Not all who wander are lost

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Christopher Columbus was born in the Italian city of Genoa. He belonged to the family of weavers but he didn’t want to be a weaver. He loved the sea and wanted to be a good sailor. Later, he decided to find a sea route to Asia. For this, he asked the people of Genoa city, he tried the king of Portugal, England, France, and Spain. But for a long time, nobody listened to such a dangerous plan. Eventually, he convinced the Monarchs of Spain to sponsor his trip.

Despite facing hardships, and the unknown vastness of the Atlantic Ocean, Columbus persisted in his wandering. In 1492, he reached the islands of the Caribbean, not Asia as he wanted. His discovery opened up a new chapter in history, connecting two previously isolated worlds i.e., Europe and America. What did we infer from this? Columbus’s story shows that not all who wander are lost. Sometimes, some people end up with ground-breaking discoveries.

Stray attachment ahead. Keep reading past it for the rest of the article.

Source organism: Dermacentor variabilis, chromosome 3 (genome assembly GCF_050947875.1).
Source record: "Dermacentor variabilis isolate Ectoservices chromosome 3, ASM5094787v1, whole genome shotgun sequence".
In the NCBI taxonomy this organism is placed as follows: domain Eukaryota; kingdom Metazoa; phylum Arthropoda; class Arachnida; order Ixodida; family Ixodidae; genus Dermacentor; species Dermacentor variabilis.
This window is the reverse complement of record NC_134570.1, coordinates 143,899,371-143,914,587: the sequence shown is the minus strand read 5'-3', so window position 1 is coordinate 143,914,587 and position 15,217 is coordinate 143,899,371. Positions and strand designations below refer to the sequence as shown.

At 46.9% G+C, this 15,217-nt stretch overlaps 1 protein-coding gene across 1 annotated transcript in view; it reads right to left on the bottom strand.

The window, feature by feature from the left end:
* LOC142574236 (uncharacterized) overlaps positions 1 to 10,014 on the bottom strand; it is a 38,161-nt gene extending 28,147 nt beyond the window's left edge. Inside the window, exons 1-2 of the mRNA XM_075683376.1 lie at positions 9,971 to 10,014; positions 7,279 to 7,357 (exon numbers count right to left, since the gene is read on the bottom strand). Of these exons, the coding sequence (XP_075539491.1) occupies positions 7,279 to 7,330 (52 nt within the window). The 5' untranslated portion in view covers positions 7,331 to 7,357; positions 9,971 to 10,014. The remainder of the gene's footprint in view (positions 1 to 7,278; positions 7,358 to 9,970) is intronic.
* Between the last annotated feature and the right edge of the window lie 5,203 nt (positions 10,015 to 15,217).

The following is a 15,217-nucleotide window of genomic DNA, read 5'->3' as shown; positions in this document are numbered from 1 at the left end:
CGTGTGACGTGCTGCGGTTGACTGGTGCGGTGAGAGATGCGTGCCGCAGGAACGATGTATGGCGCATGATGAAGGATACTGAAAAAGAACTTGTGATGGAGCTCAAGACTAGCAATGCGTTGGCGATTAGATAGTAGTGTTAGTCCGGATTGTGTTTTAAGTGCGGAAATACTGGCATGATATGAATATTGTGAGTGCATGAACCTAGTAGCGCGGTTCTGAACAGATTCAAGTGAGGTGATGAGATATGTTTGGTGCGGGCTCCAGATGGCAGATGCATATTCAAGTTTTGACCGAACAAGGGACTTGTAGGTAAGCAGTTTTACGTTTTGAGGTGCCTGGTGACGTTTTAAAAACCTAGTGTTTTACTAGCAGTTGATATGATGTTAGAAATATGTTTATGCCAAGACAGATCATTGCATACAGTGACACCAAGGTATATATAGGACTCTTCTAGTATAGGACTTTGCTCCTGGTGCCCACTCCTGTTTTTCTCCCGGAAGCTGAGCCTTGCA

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Now the question is what does the wanderer mean here? – Conventionally, wanderers are often associated with a lack of purpose. However, this can’t be always true. For some, wandering can be of deliberate choice to explore new dimensions in one’s life. Also, it can be a way to break monotony. For instance, some people take a break from regular work and wander to tourist places to break monotony. Therefore, wandering can have a purpose as well as a lack of purpose. We can find its traces throughout the spectrum.

If we go back to the ancient world, we have come across the personality of Gautam Buddha. He was born into a royal family. Still, he embarked on a spiritual journey driven by the concerns related to human suffering. His wandering was not aimless but purposeful, as he sought to answer profound questions about the existence of human beings. Through his journey, Buddha came to know that desire and ignorance lie at the root of suffering. He also gave the ‘Noble Eightfold Path’ to come out from suffering.